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Treatment of victims and familys in the justice system

Former MemberFormer Member Posts: 1,876,324 The Mix Honorary Guru
There's been some interesting follow up articles in the media after the Milly Dowler trial. One example being http://www.bbc.co.uk/news/uk-13905808 , but there are plenty around.


Anyone got any thoughts as to whether this is a one off issue with the particular circumstances of this case, or is it a more general issue?

Comments

  • Former MemberFormer Member Posts: 1,876,324 The Mix Honorary Guru
    It isn't an issue at all. Or at least it shouldn't be stopped, whatever the tabloids tell us.

    The only person who faced having their rights removed was the defendant and that's why his rights are paramount. Millie's parents have lost no rights at all, never faced losing any, they are still free and wuold have been whatever was said in court.

    Whilst I think what he instructed his legal representative to do was abhoreent at best, they had no choice to follow those instructions. He has the right to present whatever defence he thinks will get him off. That is sacrosanct.
  • Former MemberFormer Member Posts: 1,876,324 The Mix Honorary Guru
    I guess there's a difficult line to understand when the defendant gets found guilty, but still gets their rights protected whilst being given the perfect platform to shit stir and cause further distress to a victim/witness/relatives.

    Although I don't know how you'd reconcile that with innocent until proven guilty, unless you banned reporting on cases until after the verdict.
  • Former MemberFormer Member Posts: 1,876,324 The Mix Honorary Guru
    Doesnt matter if reporting on cases was banned, the family still would have been subjected to the same cross examination.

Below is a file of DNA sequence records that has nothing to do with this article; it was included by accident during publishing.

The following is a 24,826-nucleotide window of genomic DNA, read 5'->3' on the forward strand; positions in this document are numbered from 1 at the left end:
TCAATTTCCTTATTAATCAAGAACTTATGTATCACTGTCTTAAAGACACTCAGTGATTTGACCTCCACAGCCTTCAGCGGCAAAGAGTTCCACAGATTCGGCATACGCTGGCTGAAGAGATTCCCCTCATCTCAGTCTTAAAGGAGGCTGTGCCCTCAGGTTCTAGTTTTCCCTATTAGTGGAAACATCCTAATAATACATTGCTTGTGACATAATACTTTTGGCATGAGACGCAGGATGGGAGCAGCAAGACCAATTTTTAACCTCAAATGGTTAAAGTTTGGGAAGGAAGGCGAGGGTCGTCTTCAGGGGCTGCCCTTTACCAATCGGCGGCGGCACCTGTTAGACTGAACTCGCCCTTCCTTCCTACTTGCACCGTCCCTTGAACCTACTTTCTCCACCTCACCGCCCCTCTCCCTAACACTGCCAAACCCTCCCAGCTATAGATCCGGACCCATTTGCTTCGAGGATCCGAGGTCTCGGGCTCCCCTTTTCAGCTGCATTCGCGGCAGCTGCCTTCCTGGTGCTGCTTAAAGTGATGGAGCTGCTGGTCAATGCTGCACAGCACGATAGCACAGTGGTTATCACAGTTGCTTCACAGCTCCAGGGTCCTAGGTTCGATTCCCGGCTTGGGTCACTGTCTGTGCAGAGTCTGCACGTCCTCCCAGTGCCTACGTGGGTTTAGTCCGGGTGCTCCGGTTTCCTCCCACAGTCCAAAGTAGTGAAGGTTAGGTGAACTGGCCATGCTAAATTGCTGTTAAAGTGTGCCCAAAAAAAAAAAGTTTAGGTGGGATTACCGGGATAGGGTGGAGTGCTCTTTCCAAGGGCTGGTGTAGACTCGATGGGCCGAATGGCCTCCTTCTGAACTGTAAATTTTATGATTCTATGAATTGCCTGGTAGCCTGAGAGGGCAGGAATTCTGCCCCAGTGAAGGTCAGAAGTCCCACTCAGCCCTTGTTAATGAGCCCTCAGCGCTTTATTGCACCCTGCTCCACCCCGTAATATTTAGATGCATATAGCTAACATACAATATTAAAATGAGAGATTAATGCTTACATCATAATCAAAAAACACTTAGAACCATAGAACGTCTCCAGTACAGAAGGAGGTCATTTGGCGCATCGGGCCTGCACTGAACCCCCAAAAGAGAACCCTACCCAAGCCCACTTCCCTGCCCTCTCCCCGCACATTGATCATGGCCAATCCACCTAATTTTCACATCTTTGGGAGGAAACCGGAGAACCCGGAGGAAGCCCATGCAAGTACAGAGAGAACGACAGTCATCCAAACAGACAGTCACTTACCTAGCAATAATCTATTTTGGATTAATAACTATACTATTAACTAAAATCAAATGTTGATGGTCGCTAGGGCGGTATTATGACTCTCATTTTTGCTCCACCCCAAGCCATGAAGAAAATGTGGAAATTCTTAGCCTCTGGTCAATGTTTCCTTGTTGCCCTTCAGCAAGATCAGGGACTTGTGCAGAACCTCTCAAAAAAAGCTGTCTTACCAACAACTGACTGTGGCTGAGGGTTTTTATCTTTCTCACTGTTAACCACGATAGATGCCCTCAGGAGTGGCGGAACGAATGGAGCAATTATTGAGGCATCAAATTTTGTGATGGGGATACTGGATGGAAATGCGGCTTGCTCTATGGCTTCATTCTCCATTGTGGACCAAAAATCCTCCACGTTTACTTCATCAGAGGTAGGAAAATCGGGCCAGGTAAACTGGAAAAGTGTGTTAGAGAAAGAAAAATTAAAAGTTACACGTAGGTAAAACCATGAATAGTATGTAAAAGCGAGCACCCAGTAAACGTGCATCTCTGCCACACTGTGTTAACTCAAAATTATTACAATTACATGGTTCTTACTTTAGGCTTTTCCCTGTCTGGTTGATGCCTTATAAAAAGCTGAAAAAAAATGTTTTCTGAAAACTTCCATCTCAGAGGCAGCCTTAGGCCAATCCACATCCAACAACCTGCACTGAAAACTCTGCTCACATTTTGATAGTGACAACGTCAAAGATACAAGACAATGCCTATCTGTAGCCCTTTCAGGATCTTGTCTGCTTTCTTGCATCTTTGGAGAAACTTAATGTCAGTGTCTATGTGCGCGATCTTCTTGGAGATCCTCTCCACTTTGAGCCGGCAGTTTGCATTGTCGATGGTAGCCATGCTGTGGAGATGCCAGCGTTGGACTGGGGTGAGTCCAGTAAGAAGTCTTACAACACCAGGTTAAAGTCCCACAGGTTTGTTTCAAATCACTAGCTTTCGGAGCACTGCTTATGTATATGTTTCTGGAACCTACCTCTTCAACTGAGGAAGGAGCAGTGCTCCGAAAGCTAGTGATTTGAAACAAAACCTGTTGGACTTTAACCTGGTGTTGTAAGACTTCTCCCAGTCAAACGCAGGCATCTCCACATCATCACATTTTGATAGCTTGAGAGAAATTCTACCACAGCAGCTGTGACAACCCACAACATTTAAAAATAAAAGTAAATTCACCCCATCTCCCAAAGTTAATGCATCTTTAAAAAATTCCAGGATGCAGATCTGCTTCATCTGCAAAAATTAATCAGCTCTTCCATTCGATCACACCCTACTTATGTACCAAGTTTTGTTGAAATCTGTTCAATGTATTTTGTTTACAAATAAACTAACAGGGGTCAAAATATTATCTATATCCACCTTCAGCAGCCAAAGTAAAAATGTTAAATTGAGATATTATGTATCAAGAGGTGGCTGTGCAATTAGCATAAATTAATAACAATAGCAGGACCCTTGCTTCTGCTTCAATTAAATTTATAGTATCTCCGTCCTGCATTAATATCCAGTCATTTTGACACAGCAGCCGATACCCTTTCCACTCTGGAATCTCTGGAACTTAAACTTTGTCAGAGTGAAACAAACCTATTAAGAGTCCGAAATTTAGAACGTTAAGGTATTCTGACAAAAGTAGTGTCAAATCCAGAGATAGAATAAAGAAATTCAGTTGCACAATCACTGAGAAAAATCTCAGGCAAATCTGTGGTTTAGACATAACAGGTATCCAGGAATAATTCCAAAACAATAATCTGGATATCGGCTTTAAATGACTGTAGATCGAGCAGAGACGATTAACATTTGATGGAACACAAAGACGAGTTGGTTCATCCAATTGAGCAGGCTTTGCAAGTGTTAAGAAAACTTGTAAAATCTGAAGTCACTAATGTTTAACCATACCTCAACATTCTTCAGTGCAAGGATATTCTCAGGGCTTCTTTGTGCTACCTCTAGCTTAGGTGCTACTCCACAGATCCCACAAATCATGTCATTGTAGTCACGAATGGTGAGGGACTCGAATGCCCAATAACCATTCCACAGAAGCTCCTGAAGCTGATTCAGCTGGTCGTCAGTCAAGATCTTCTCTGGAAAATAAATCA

I see no major issue here, what happens when a family member of a victim who is providing evidence turns out to be involved, or provides some evidence that that defendant is infact innocent?

    The way the media is portraying this issue is that victims family were not provided support and help through the trial. What infact has happened is that the family members of the victim were cross examined in the same way that anyone else could have been.
  • Former MemberFormer Member Posts: 1,876,324 The Mix Honorary Guru
    But is that the way we should really be treating victims family members and witnesses? Made to feel that they are the ones in the wrong - required to attend court when their witness slot comes up? When the defendant gets to chose?

    I'd also suggest that while being cross examined is bad enough, knowing that all the details are going to be in the national media is even worse.
  • Former MemberFormer Member Posts: 1,876,324 The Mix Honorary Guru
    But is that the way we should really be treating victims family members and witnesses? Made to feel that they are the ones in the wrong - required to attend court when their witness slot comes up? When the defendant gets to chose?

    I'd also suggest that while being cross examined is bad enough, knowing that all the details are going to be in the national media is even worse.

    You forget that some times the victims family members can be involved in the crime. As for the media thing, its the same as with superinjunctions, it isnt the behaviour or actions how how people have been treated, its the media that needs dealing with.
  • Former MemberFormer Member Posts: 1,876,324 The Mix Honorary Guru
    In this case, the media were fairly accurately reporting what was happening in the court - with relatively little spin, so I'm wary to leap on the blame the media band waggon for this one.

    Sometimes the victims family members may be involved in the crime, but surely it's not the point of the trial to prove that. The way the court system treats its witnesses makes them feel like the ones on trial - is that really fair?